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August 5, 1950

AN ETHICAL CODE FOR SCIENTISTS

JAMA. 1950;143(14):1262. doi:10.1001/jama.1950.02910490040014
Abstract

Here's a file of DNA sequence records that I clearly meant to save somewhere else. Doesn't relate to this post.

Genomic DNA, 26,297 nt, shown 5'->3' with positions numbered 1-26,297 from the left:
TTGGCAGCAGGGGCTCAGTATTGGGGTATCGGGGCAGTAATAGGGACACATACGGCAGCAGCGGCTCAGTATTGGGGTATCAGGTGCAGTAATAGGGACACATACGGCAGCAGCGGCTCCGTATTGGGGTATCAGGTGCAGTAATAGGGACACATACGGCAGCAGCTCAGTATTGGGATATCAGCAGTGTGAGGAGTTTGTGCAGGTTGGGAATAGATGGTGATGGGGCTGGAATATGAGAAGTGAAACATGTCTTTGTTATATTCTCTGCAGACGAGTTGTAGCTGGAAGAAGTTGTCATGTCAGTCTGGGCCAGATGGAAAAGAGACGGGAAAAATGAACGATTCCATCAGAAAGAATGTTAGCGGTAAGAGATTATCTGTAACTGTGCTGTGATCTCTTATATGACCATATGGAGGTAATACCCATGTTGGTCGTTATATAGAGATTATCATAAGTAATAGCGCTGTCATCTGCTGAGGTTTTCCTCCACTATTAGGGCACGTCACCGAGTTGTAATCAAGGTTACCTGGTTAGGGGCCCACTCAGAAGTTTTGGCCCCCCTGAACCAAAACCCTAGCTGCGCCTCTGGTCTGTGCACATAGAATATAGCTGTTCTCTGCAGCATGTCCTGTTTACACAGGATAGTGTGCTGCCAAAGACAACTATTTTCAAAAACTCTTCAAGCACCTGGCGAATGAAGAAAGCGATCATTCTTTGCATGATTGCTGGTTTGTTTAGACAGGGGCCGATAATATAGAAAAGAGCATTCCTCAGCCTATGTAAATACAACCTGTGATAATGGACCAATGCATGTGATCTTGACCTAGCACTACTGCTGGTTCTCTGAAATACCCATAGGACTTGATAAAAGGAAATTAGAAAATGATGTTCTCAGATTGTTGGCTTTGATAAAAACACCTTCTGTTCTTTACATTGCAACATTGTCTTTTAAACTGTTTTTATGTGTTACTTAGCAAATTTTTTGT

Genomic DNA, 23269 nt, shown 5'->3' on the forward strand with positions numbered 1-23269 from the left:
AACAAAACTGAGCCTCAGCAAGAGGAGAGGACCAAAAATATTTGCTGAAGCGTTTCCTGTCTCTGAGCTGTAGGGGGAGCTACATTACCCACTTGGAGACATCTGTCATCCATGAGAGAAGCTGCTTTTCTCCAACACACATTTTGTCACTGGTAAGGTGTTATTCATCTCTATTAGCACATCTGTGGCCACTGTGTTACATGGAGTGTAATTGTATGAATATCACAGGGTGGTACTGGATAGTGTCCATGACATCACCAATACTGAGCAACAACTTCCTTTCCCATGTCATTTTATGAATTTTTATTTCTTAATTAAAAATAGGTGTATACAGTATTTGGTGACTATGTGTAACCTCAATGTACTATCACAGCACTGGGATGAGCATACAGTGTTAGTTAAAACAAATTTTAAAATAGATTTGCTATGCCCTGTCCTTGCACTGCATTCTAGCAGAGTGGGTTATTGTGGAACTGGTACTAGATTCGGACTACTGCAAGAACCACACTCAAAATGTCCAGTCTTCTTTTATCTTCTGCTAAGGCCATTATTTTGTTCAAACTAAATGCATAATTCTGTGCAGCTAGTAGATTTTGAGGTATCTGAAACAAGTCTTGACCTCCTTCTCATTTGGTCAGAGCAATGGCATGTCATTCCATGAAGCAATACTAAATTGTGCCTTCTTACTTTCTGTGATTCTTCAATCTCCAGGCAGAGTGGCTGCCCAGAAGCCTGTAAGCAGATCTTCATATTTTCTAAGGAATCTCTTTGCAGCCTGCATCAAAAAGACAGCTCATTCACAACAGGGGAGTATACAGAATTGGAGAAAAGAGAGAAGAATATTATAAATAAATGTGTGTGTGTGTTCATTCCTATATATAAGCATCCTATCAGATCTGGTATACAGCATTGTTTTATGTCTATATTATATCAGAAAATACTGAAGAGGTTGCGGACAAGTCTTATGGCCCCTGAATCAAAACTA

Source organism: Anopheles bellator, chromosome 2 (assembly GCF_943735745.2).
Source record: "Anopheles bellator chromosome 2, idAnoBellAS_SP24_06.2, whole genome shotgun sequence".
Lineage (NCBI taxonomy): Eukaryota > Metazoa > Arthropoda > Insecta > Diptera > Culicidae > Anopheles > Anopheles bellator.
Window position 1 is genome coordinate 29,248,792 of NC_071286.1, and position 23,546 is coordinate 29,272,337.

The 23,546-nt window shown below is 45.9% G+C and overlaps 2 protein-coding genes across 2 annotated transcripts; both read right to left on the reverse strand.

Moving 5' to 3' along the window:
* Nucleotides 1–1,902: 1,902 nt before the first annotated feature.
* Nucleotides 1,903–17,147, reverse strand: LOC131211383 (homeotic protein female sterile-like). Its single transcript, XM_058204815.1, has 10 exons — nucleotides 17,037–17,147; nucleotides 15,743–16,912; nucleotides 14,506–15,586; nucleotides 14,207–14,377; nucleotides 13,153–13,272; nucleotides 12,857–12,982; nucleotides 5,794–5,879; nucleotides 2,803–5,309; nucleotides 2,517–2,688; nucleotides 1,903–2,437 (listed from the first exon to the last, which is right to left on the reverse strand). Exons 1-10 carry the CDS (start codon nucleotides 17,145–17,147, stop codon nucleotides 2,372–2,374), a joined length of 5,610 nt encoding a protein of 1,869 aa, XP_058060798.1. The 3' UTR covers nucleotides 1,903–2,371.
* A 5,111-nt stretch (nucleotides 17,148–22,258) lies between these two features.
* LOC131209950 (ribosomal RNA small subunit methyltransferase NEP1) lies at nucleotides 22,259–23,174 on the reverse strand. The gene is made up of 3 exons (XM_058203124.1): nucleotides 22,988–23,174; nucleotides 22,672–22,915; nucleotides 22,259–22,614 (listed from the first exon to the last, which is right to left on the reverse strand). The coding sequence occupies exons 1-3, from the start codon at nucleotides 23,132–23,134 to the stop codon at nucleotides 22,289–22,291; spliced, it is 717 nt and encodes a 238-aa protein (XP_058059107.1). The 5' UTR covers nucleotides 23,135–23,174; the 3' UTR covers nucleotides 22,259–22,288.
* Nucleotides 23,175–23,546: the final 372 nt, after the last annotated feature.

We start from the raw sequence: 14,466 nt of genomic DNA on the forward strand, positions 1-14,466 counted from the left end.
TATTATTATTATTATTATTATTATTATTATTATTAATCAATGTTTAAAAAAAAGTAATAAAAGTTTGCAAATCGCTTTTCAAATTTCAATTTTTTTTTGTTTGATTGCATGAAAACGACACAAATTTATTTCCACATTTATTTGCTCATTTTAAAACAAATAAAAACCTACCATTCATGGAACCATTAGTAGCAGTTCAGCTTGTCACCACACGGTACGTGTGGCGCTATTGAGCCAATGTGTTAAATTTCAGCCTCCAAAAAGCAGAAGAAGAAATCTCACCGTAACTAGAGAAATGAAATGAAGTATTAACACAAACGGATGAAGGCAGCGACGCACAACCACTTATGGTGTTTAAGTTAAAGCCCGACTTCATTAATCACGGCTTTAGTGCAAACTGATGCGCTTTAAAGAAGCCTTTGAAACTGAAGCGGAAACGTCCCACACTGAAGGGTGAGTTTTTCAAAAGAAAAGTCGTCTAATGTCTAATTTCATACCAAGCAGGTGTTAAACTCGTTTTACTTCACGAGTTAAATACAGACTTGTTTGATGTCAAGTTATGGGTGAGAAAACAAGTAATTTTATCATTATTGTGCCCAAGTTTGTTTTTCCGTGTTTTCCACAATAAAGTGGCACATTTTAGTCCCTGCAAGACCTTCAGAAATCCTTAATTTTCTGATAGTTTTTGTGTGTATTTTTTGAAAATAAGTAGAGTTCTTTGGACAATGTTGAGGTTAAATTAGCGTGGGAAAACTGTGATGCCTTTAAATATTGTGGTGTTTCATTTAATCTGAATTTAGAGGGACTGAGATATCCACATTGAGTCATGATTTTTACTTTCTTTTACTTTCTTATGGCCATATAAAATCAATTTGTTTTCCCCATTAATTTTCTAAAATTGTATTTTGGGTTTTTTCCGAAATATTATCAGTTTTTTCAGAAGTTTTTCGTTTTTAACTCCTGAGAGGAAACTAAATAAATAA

Pigman and Carmichael1 discuss in a recent issue of Science the role of tradition in ethical attitudes of scientific workers. Ethical traditions in the past served as a more or less unwritten code of professional ethics. Science today is definitely a vital force for the advancement of society rather than a scholarly pursuit of an individual as in the past. Much of the scientific work at the present is carried out by groups and not by individuals. The interpretation of codification of scientific traditions in terms of modern group research is as yet an unexplored field. The idea is not new to members of the medical profession. Codification of medical ethics began with Hippocrates and was the major consideration at the first meeting of the American Medical Association in 1847. This particular code contains both principles of ethical behavior and means of their enforcement by its members. A number

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